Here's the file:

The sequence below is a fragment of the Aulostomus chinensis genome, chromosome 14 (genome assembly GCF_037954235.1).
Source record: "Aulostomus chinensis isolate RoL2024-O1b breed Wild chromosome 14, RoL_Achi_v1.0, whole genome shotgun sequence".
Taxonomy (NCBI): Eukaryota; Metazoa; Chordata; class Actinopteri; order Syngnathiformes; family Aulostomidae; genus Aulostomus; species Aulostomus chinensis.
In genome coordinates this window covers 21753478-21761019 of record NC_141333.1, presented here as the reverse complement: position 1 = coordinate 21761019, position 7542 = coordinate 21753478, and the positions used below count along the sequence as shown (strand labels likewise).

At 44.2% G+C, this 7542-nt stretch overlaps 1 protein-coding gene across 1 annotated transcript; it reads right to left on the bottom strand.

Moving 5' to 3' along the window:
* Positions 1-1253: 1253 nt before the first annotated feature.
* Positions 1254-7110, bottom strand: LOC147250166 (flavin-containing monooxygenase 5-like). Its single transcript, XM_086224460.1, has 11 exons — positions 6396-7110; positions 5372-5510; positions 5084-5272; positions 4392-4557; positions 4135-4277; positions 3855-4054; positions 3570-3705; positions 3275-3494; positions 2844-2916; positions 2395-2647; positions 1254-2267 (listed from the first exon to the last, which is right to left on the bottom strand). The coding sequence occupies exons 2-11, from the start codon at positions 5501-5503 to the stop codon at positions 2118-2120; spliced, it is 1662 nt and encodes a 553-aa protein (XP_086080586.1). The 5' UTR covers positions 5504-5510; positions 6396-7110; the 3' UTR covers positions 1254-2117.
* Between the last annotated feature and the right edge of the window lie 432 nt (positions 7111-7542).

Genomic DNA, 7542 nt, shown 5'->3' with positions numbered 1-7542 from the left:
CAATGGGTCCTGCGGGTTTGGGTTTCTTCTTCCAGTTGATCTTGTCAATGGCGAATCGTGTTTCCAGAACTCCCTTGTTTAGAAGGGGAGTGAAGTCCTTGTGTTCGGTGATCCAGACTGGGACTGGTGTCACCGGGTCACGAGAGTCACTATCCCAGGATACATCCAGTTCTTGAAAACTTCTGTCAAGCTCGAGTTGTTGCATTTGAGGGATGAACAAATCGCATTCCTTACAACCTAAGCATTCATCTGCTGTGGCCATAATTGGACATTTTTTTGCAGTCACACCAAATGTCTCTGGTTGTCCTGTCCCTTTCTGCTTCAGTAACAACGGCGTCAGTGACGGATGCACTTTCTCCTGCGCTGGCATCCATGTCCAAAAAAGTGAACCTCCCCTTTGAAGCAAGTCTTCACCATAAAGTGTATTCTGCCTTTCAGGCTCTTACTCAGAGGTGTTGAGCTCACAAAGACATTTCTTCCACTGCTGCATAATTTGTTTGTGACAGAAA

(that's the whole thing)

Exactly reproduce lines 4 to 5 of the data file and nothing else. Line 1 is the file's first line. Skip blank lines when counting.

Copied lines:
In genome coordinates this window covers 21753478-21761019 of record NC_141333.1, presented here as the reverse complement: position 1 = coordinate 21761019, position 7542 = coordinate 21753478, and the positions used below count along the sequence as shown (strand labels likewise).

At 44.2% G+C, this 7542-nt stretch overlaps 1 protein-coding gene across 1 annotated transcript; it reads right to left on the bottom strand.